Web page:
Safe Storage of Flammable Refrigerants
The Phasedown of Hydrofluorocarbons “HFCs” is upon us, and it will change how refrigerants are handled, transported, and stored. While a great deal of information has been shared concerning the safe use and transport of flammable refrigerants, little attention has been given to the new storage requirements. Standards and codes for the safe storage of flammable refrigerants will require more space, more sensors, and more safety protocols.
When the President signed the “The American Innovation and Manufacturing Act” or AIM ACT, part of the “Consolidated Appropriations Act, 2021”, it established the framework for the transition from HFCs to the next generation refrigerant technologies. As a result, HFC production and consumption will be phased down by 85 percent over a 15-year period beginning January 1, 2022. The industry will begin to see new equipment made to work with Low Global Warming Potential (GWP) Refrigerants in 2023, with a likely phaseout of R-410A equipment in 2025.
Low GWP Refrigerants are classified by ASHRAE as A2L or slightly flammable, and A3 or highly flammable. As with any gas, either flammable or non-flammable, the refrigerant concentration limit (RCL), safety classification, size of the storage space, and the risk mitigation systems installed will dictate how many total cubic feet of a refrigerant may be stored in a location. It is this last part where facilities storing large quantities of refrigerant (wholesalers, schools, contractors) will need to place emphasis first. It may require substantive changes to your facility to meet new standards for the safe storage of flammable refrigerants.
It is common for HVACR wholesales to stack refrigerant cylinders in the showroom, and for schools to lock refrigerants up in a storeroom or cabinet. New refrigerants will require all facilities to undergo a self-evaluation of its facility against the new codes and standards. To assist everyone in the transition, the ESCO Institute has provided some of the storage considerations included in their new text Low GWP Refrigerant Safety.
From the Text
Some examples of mitigation systems are room sensors, mechanical ventilation, and sprinkler or fire suppression systems. The total allowable storage volume limits include both refrigerants stored in tanks as well as in pre-charged equipment. The following is a partial list of code requirements, manufacturer recommendations, and industry best practices for storing 2L refrigerants. Always defer to local building codes and the authority having jurisdiction for exact storage requirements and guidelines:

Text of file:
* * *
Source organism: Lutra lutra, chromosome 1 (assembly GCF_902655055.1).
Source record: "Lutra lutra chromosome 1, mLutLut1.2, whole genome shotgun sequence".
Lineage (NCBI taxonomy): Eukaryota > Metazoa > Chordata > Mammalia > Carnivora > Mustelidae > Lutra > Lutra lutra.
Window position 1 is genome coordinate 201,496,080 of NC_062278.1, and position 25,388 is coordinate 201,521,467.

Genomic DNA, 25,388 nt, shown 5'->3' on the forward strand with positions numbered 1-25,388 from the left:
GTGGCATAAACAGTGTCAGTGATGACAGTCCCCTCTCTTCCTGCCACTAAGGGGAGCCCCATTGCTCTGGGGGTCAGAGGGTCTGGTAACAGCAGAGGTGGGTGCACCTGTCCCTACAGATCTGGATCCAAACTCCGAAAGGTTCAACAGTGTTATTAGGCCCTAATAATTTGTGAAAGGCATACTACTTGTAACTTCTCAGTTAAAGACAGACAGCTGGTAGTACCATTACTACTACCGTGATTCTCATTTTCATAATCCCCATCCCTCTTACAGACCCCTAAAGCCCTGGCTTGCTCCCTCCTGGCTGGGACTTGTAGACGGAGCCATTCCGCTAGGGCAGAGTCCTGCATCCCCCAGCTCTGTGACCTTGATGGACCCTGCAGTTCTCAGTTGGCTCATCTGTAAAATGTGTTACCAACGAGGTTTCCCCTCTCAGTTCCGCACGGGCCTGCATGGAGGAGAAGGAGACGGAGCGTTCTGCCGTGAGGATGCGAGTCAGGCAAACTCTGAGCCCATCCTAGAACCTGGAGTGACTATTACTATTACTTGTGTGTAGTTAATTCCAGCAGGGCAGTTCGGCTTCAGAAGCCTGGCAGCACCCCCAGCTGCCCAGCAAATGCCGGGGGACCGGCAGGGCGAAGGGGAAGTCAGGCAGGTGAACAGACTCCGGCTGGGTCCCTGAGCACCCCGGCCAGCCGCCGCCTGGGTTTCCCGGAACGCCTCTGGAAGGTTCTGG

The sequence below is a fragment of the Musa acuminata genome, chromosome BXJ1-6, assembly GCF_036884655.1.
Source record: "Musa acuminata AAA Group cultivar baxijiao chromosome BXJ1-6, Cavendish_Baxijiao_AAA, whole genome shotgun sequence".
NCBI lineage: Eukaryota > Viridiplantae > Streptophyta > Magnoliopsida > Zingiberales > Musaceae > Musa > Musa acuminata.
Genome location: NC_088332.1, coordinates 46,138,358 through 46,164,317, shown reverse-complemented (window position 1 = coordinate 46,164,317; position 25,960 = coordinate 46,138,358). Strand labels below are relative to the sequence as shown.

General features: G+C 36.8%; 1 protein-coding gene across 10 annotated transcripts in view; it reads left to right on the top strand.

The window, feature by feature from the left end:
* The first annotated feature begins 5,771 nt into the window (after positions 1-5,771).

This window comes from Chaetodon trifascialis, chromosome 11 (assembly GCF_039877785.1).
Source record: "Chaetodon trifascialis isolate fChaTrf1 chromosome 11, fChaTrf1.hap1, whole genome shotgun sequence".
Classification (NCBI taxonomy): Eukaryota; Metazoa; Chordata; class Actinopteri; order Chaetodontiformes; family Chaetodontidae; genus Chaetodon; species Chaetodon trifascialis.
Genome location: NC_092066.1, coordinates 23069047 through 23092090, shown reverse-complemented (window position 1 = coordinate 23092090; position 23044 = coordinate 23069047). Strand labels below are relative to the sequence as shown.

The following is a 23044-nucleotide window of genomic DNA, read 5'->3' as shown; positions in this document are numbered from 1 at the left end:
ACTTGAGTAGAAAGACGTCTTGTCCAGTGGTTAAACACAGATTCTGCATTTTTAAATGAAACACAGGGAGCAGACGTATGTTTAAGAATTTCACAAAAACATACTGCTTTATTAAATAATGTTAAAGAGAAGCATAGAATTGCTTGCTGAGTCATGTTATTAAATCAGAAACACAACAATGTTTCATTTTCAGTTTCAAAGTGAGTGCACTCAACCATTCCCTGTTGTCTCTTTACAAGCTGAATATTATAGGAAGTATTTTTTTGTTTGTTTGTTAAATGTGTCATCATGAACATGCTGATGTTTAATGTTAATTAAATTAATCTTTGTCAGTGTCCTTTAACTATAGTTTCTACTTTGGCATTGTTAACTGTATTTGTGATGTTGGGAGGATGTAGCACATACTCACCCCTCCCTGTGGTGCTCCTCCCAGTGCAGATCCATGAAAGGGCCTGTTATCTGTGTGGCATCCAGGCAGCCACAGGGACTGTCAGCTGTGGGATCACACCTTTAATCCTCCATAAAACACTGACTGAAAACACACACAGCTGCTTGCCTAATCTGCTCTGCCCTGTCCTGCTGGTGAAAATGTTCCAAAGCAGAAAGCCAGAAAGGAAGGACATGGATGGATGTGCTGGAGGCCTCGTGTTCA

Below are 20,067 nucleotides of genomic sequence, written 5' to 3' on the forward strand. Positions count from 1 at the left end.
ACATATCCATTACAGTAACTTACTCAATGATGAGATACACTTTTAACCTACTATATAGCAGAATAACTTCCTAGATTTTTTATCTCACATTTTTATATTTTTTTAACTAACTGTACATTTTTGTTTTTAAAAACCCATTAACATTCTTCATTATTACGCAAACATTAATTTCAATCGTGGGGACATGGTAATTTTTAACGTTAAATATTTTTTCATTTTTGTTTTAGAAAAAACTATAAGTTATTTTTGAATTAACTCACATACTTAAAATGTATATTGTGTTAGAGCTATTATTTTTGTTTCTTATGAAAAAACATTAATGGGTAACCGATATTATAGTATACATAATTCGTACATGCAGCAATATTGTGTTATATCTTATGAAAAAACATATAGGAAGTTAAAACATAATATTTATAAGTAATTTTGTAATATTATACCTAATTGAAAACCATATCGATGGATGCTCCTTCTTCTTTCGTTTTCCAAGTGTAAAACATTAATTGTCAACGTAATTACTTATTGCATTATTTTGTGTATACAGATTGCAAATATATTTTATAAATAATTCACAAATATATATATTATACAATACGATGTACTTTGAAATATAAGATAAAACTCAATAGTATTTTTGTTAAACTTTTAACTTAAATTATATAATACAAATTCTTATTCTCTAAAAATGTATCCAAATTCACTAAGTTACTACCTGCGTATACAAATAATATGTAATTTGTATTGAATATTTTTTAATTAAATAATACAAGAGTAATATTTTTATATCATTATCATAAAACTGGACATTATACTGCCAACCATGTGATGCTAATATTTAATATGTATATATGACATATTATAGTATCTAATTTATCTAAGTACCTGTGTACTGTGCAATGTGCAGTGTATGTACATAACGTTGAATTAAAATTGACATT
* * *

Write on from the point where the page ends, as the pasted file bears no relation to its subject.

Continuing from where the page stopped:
Cylinders must be stored in the upright position so that the pressure relief device is in contact with the vapor space of the cylinder.
Standards and codes limit the storage of flammable refrigerants to a specific weight per control area if there is no sprinkler or fire suppression system. That amount can be increased if a sprinkler system is installed. (Refer to OSHA, DOT, and local codes for maximum allowable weight per control area.)
Storage is limited, in part, by the refrigerant concentration limit (RCL). The RCL of the total stored quantity of refrigerant cannot exceed the limits allowed for the total volume of the storage area.
New refrigerant sensors, referred to as active sensors, must be installed in warehouse or storage spaces. Older room sensors used in conjunction with A1 refrigerants were referred to as passive room sensors, which simply sounded an alarm to alert occupants to the presence of a refrigerant leak. Standards now call for an active sensor, which not only sounds an alarm, but can also activate mechanical ventilation, force equipment pump down, de-energize a system completely, or a combination of mitigation responses using control logic electronics.
The Occupational Safety and Health Administration (OSHA) requires that if flammable refrigerant cylinders are to be stored in an enclosure, the enclosure be secure and ventilated. They cannot be enclosed in confined spaces, containers, or lockers.
The National Fire Protection Association (NFPA) fire safety storage requirements mandate that a storage facility must:
- have a permit from a local fire code official;
- have no open flames, high temperature devices, or combustion appliances in the storage area;
- post visible hazard identification signs around the storage area (NFPA 704 placard);
- post “No Smoking” signs within a certain distance of the storage area;
- maintain a Hazardous Materials Management plan for the site;
- maintain a Hazardous Materials Inventory Statement onsite;
- maintain the SDS sheets for each type of gas stored onsite.
These are a few of the new guidelines established for the safe storage of Low GWP Refrigerants. To assure a safe transition to A2L and A3 refrigerants, it is important that all stakeholders take the time to learn about the safe handling, storage, and transportation of these Low GWP Refrigerants.
To help all stakeholders understand the transition, the ESCO Institute is offering a free online course. This course provides an overview of the important aspects associated with the industry transition to Low GWP Refrigerants (A2L’s). To get view the free course and earn a continuing education certificate, visit https://hvacr.elearn.network/ and view the instructor courses.
ESCO proctors are encouraged to login to their proctor portal and visit the resource center. Here they can view a complete copy of the Low GWP Refrigerant manual. Specific information on safe storage of flammable refrigerants begins on page 39.